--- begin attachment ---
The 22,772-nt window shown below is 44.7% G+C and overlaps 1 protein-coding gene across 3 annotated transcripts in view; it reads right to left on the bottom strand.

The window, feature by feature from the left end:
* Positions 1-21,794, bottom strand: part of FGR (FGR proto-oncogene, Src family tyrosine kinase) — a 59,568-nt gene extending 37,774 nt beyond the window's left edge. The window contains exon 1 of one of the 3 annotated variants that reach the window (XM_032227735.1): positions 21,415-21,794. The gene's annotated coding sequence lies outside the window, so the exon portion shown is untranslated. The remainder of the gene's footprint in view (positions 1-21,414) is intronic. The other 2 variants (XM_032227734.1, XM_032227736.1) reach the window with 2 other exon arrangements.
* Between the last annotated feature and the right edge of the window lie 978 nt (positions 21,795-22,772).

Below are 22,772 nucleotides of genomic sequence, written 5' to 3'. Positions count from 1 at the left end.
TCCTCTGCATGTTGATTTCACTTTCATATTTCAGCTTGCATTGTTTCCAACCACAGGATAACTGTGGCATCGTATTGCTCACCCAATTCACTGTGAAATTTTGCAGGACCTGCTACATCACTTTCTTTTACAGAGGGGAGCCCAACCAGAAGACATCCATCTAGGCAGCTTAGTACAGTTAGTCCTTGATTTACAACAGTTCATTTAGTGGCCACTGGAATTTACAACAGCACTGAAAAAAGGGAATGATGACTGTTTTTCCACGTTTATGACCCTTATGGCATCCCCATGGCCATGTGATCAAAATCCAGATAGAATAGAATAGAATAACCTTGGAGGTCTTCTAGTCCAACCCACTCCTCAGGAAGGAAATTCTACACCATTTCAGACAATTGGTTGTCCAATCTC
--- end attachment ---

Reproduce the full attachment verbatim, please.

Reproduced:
The 22,772-nt window shown below is 44.7% G+C and overlaps 1 protein-coding gene across 3 annotated transcripts in view; it reads right to left on the bottom strand.

The window, feature by feature from the left end:
* Positions 1-21,794, bottom strand: part of FGR (FGR proto-oncogene, Src family tyrosine kinase) — a 59,568-nt gene extending 37,774 nt beyond the window's left edge. The window contains exon 1 of one of the 3 annotated variants that reach the window (XM_032227735.1): positions 21,415-21,794. The gene's annotated coding sequence lies outside the window, so the exon portion shown is untranslated. The remainder of the gene's footprint in view (positions 1-21,414) is intronic. The other 2 variants (XM_032227734.1, XM_032227736.1) reach the window with 2 other exon arrangements.
* Between the last annotated feature and the right edge of the window lie 978 nt (positions 21,795-22,772).

Below are 22,772 nucleotides of genomic sequence, written 5' to 3'. Positions count from 1 at the left end.
TCCTCTGCATGTTGATTTCACTTTCATATTTCAGCTTGCATTGTTTCCAACCACAGGATAACTGTGGCATCGTATTGCTCACCCAATTCACTGTGAAATTTTGCAGGACCTGCTACATCACTTTCTTTTACAGAGGGGAGCCCAACCAGAAGACATCCATCTAGGCAGCTTAGTACAGTTAGTCCTTGATTTACAACAGTTCATTTAGTGGCCACTGGAATTTACAACAGCACTGAAAAAAGGGAATGATGACTGTTTTTCCACGTTTATGACCCTTATGGCATCCCCATGGCCATGTGATCAAAATCCAGATAGAATAGAATAGAATAACCTTGGAGGTCTTCTAGTCCAACCCACTCCTCAGGAAGGAAATTCTACACCATTTCAGACAATTGGTTGTCCAATCTC